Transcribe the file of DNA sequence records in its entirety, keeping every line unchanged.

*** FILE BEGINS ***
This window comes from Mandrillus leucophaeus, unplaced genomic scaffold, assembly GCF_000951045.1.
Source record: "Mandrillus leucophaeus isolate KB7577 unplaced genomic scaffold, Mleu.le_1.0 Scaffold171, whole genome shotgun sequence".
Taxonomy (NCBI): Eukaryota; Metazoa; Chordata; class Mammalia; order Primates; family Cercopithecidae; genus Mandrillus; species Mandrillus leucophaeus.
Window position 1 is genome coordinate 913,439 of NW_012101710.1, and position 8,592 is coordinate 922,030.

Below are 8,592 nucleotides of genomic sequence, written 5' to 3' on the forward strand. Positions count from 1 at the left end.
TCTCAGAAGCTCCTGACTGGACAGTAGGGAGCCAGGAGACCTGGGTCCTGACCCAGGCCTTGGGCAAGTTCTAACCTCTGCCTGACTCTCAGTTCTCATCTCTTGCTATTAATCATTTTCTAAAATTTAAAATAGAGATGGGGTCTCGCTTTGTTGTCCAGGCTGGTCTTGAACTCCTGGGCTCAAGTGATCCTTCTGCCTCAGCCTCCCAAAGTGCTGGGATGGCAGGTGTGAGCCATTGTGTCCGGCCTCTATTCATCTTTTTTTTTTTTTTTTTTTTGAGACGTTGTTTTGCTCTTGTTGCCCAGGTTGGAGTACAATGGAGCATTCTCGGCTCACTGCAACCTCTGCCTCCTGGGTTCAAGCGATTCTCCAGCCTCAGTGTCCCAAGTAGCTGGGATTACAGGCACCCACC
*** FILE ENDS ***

This window comes from Mandrillus leucophaeus, unplaced genomic scaffold, assembly GCF_000951045.1.
Source record: "Mandrillus leucophaeus isolate KB7577 unplaced genomic scaffold, Mleu.le_1.0 Scaffold171, whole genome shotgun sequence".
Taxonomy (NCBI): Eukaryota; Metazoa; Chordata; class Mammalia; order Primates; family Cercopithecidae; genus Mandrillus; species Mandrillus leucophaeus.
Window position 1 is genome coordinate 913,439 of NW_012101710.1, and position 8,592 is coordinate 922,030.

Below are 8,592 nucleotides of genomic sequence, written 5' to 3' on the forward strand. Positions count from 1 at the left end.
TCTCAGAAGCTCCTGACTGGACAGTAGGGAGCCAGGAGACCTGGGTCCTGACCCAGGCCTTGGGCAAGTTCTAACCTCTGCCTGACTCTCAGTTCTCATCTCTTGCTATTAATCATTTTCTAAAATTTAAAATAGAGATGGGGTCTCGCTTTGTTGTCCAGGCTGGTCTTGAACTCCTGGGCTCAAGTGATCCTTCTGCCTCAGCCTCCCAAAGTGCTGGGATGGCAGGTGTGAGCCATTGTGTCCGGCCTCTATTCATCTTTTTTTTTTTTTTTTTTTTGAGACGTTGTTTTGCTCTTGTTGCCCAGGTTGGAGTACAATGGAGCATTCTCGGCTCACTGCAACCTCTGCCTCCTGGGTTCAAGCGATTCTCCAGCCTCAGTGTCCCAAGTAGCTGGGATTACAGGCACCCACC